Huge transit projects are coming to Utah

A Salt Lake Tribune article outlines the many transit projects in the works in Utah. “The projects listed in the plan will add 4,700 miles of active transportation pathways across the state, including bike paths, multi-use paths and improved trails.” We applaud the focus on expanding active transportation pathways. According to the Utah Department of Air Quality’s 2022 Annual Report, mobile sources are the greatest source of emissions in the Wasatch Front, accounting for around 39% of pollution.  

Bike lanes in Utah, photo by Aimee Custis

Increasing and improving active transportation routes can help cut down on vehicle emissions, which have a direct impact on air quality and contribute to the challenges of climate change. The projection of a 13% reduction in statewide emissions upon project completion is an encouraging indication of the plan’s environmental benefits. Cleaner air not only improves public health but also supports the broader goal of mitigating climate change.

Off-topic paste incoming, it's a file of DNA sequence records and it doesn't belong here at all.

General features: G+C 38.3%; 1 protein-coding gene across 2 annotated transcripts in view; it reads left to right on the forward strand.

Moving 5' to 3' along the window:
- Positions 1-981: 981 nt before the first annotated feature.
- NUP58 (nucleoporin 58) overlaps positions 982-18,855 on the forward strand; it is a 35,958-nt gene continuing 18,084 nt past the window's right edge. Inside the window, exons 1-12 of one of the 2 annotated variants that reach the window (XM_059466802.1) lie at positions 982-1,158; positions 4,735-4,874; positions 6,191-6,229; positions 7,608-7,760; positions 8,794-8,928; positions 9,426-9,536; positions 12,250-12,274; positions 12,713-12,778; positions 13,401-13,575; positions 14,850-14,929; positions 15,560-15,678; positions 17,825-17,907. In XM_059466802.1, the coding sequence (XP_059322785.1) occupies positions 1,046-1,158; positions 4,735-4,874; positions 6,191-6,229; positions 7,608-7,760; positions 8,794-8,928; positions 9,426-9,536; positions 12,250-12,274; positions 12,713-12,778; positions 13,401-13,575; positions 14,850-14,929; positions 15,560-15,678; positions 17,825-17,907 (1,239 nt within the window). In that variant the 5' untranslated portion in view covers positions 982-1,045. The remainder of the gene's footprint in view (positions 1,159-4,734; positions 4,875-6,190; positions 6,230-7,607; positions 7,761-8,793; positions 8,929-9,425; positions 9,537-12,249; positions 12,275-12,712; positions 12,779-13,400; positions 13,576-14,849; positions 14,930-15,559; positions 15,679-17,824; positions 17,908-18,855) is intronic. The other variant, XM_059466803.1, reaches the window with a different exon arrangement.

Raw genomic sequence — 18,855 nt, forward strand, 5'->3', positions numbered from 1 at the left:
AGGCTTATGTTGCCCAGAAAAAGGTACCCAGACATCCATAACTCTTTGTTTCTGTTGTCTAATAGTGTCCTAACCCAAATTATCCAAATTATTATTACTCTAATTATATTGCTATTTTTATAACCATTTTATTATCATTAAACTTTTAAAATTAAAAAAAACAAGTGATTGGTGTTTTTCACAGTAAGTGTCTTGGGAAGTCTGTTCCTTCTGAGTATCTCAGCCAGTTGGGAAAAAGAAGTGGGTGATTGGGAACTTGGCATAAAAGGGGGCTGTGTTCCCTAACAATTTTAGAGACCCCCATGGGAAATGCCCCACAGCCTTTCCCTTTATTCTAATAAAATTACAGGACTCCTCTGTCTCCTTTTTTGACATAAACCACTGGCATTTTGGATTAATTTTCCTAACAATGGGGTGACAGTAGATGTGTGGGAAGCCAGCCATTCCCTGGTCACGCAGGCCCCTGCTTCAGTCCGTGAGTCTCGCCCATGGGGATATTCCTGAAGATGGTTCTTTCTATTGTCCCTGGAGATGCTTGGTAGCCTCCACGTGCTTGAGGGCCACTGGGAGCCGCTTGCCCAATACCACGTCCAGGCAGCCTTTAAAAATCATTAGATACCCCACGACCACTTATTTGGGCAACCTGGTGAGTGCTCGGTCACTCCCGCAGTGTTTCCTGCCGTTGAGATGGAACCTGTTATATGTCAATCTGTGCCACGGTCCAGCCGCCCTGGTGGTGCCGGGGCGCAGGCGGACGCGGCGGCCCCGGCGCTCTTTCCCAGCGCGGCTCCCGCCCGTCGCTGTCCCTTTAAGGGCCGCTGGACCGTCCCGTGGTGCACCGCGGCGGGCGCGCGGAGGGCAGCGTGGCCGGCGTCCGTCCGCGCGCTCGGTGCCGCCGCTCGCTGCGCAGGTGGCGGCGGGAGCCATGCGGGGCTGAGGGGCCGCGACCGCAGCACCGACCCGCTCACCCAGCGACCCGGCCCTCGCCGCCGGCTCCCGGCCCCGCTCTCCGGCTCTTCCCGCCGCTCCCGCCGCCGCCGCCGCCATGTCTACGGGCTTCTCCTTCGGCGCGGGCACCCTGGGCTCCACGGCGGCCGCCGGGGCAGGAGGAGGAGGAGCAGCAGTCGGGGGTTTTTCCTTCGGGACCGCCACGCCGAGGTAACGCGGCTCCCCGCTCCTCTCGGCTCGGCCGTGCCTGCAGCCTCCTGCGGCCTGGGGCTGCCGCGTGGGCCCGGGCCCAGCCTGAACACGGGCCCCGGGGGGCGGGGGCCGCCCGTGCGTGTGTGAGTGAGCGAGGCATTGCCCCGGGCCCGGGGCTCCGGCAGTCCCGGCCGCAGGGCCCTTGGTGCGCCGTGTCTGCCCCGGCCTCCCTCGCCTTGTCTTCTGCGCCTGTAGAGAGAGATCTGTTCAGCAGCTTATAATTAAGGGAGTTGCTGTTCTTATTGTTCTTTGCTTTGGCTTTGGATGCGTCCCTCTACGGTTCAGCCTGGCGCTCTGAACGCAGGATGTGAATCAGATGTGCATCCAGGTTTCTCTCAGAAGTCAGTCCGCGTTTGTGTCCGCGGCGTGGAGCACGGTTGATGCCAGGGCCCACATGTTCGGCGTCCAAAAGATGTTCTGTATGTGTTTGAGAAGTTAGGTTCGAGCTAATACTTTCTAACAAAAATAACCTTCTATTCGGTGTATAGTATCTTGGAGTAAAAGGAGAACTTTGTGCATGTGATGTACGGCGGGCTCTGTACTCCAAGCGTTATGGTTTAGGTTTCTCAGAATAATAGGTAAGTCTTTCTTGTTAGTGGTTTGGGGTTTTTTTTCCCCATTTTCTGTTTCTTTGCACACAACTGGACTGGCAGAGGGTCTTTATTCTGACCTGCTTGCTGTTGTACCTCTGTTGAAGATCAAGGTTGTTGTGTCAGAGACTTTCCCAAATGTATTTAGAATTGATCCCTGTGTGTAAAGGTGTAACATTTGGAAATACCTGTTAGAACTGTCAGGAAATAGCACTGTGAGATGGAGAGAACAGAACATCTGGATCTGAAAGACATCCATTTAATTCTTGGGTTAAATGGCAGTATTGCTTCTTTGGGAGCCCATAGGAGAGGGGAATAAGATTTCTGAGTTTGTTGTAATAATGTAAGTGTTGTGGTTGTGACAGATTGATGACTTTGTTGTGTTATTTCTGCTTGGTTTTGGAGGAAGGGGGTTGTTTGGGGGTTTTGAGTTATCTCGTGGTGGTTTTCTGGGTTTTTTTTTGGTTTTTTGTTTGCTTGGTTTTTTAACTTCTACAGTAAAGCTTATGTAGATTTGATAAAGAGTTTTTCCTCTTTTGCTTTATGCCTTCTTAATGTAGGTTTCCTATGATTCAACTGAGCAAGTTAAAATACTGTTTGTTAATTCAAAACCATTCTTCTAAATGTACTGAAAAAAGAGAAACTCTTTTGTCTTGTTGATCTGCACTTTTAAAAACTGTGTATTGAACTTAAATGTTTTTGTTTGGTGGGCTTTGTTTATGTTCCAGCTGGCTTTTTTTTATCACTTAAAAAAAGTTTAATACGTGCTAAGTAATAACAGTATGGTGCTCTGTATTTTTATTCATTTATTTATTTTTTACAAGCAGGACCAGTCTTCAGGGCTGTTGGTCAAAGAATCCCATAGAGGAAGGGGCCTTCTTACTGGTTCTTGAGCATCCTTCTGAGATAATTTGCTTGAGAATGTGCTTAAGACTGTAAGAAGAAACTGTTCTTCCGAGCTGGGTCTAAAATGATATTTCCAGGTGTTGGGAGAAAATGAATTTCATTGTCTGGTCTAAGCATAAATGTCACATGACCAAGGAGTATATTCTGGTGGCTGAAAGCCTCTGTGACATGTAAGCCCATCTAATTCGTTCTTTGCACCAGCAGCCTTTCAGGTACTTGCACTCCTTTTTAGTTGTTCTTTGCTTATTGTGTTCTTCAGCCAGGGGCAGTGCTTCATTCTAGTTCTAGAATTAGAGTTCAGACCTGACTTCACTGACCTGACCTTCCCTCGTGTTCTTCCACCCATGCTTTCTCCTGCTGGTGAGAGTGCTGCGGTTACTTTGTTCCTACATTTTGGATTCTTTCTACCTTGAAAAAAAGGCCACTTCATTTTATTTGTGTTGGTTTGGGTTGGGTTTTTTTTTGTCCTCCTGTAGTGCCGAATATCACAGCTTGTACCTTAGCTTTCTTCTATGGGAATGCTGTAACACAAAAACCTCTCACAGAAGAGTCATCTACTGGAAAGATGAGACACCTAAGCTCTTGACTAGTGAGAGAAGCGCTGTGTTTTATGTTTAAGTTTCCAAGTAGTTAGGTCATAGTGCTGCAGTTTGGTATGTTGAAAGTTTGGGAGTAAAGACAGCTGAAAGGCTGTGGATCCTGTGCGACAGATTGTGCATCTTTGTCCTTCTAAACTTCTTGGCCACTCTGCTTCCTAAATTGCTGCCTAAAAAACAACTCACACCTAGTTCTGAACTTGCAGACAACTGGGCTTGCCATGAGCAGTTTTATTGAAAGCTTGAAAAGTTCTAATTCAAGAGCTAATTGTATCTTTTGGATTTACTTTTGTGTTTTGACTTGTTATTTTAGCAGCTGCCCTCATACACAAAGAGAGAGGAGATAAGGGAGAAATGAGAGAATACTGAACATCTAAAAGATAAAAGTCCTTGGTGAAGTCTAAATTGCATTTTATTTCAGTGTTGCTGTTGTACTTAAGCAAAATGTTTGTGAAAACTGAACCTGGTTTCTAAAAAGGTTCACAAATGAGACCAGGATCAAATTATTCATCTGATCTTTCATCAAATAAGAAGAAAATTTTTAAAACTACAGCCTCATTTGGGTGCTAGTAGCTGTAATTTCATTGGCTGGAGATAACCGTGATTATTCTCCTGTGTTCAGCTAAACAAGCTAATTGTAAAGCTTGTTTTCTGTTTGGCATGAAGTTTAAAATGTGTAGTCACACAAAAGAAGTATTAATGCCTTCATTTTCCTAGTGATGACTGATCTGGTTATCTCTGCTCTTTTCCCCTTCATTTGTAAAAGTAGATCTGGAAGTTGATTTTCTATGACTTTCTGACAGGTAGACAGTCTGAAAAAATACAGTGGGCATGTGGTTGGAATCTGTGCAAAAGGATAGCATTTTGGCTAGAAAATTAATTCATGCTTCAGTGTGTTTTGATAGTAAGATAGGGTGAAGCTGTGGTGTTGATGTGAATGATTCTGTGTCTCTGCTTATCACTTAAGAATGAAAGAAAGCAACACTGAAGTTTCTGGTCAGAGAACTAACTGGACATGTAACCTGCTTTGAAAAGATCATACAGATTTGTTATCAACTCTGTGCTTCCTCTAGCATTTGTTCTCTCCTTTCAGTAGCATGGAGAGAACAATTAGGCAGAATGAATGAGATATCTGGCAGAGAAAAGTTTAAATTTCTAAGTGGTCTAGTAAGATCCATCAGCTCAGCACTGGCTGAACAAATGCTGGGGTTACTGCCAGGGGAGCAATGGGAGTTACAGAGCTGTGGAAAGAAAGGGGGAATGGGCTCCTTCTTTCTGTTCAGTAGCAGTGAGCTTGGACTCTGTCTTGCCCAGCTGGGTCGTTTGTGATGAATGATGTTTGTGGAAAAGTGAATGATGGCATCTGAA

There are still causes for concern in many of Utah’s development plans, however. UDOT is planning to expand I-15 through a nearly 20 mile stretch of the Wasatch Front between Salt Lake City and Farmington. Increasing freeway capacity in other cities has increased use of the freeway such that over time, often only a short time, the benefit of reduced congestion is eliminated by increased overall use. UDOT should be focusing on improving mass transit to decrease highway congestion and fossil fuels in the valley. 

Comment to UDOT on the I-15 expansion here.

Our comments on the highway expansion: